France Struggling With Security Issues Ahead of Paris Olympics Inauguration

Emmanuel Macron, president of France, has said that the July 2024 Paris Olympics opening ceremony near the Seine River would be a beautiful, artistic, and value-filled occasion.  However, some warn that the extravagant athletic opening might be a nightmare for France’s security system.

Officials are worried that snipers and drones may target the Seine, a river that flows through the center of Paris. The French government is concerned about several issues, including the recent rise of Islamic State-affiliated organizations that were responsible for a tragic mass killing in Moscow and cyberattacks promoted by Russia.

Macron initially proposed relocating the Olympic opening ceremony from the Seine to a more traditional location earlier this month.

The plans have already been hampered by criminal activity.

Since February, laptop computers with sensitive Olympic security information have been stolen. It is unknown whether these thefts were random, and the prosecutor’s office said they were not targeted. The latest instance was a private firm employee of Thales who was not engaged in critical security-related tasks, but Thales is responsible for the security of the Olympic Games.

The anti-drone detection technologies and crowd management measures proposed by the French Defense Industry Organization (GICAT) to the French government were not implemented. GICAT said the government hasn’t implemented its security measures.  At this point, the group doesn’t know if they have enough time to fix these vulnerabilities.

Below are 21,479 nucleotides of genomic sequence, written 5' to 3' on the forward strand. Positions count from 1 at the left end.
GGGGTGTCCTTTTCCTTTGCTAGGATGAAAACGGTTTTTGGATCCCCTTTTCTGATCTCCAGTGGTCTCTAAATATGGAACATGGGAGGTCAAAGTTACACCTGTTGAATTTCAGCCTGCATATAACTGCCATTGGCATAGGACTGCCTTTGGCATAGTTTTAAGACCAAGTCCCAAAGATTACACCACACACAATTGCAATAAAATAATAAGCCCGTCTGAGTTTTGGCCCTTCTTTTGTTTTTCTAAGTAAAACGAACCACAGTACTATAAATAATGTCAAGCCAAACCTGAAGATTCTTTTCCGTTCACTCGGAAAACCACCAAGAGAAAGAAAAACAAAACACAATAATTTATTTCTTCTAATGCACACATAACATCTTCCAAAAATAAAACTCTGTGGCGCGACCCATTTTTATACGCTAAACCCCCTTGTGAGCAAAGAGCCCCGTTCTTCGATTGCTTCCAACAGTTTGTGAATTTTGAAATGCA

For the Games, security needs will be split between state and private enterprises. Companies will deploy 22,000 private security agents to secure the sites, and 45,000 military and police forces will be mobilized for the surrounding areas.

Taxpayers in France are reportedly worried that they will have to pay for the Olympics’ security spending.

Public expenditure might wind up costing nearly €5 billion, according to Pierre Moscovici, head of the national audit court, who predicted in March that it could go beyond the original €3 billion estimate.

Amélie Oudéa-Castéra, the Sports Minister, informed legislators that she is unable to provide a specific amount for the Games’ security budget at this time.

French law enforcement officials were upset that the interior ministry ignored their concerns and neglected to include them in security briefings, according to Anthony Caillé, chairman of the CGT Police Union.